McDonald's is pinning its domestic turnaround hopes in part on a new campaign to dispel misconceptions about its food. Although the new effort appears to be working with millennials, the fast-food chain has a deep hole to dig itself out of with this key dining group.
Since the McDonald's transparency videos answering questions about its food quality went live Oct. 13, consumer perception does appear to be shifting slightly, according to data compiled for CNBC by YouGov BrandIndex, a daily brand consumer perception research service.
"The major movement since the metrics has been with millennials and to a lesser extent with moms," said YouGov BrandIndex CEO Ted Marzilli in an email. "Both of these groups have seen an uptick in quality perception and purchase consideration. Fast-food eaters in general, however, have shown little movement in their quality scores or likelihood to purchase."
From Oct. 13 to Oct. 20, millennials' quality score for McDonald's rose to -21.4, from -32.2. While this shows improvement, it's still markedly in negative territory, which indicates these diners have a poor overall impression of the chain. It's also much more negative than the average fast-food diner's perception of McDonald's quality, the report found. Fast-food eaters' quality perception rose to 0, from -3.5.
The firm's quality score is determined by asking respondents "Does the chain represent good quality or poor quality?" and having them score a brand from -100 to 100 with zero equaling positive and negative feedback.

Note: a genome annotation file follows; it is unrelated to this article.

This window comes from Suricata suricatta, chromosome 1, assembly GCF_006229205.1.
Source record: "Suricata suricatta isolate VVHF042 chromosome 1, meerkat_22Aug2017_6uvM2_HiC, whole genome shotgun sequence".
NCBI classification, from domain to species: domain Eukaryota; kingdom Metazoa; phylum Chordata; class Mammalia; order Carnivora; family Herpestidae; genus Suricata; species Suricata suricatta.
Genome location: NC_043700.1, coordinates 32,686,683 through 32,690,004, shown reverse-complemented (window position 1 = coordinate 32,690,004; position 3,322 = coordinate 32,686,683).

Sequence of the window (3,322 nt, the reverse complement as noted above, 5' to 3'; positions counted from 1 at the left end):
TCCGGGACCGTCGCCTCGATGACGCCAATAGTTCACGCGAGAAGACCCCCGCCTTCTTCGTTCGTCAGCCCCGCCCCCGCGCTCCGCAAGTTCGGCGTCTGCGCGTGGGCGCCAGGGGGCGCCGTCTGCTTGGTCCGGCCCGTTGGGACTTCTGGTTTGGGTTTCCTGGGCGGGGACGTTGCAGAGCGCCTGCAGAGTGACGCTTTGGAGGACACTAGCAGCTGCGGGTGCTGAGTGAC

The respondents consisted of 1,000 millennials, 700 moms, and more than 4,300 fast-food eaters.
A separate Nielsen report found McDonald's failed to crack the top five quick-service restaurants for millennials, RBC analysts noted earlier this year. Chipotle Mexican Grill, which reported a surge in comparable store sales Monday, took home the top spot instead.
Meanwhile, McDonald's has struggled to deliver positive sales at restaurants open at least 13 months. In September, McDonald's reported its worst monthly comparable sales decreases in the U.S. and Europe since early 2003.
On the McDonald's earnings call, CEO Don Thompson pointed to a broader decline of millennial dining at quick-service restaurants—rather than an issue that's affecting merely McDonald's.
YouGov BrandIndex also asked people whether they would consider dining at McDonald's the next time they were in the market for fast food to determine purchase consideration.
This metric also indicating a poor impression of McDonald's among milllennials than fast-food eaters. Still, both measures have risen since the videos launched. The purchase index for millennials now stands at 34.3 percent, up from 29.5 percent while the fast-food eater index has risen to 44 percent from 40.2 percent .
While these scores remain higher than the fast-food industry average, they've shown a long, slow decline, Marzilli said.
He added that he was surprised to see any positive movement in the data at all for millennials since it's only been a week into a new effort to address an issue that's been building for years.
Still, he cautioned it's too early to call the campaign a success or failure.
"McDonald's current perception with consumers has developed over years (decades really), so one campaign is not likely to change that in a week," he wrote. "McDonald's as one of the biggest players in the QSR space, has historically taken the brunt of industry criticism."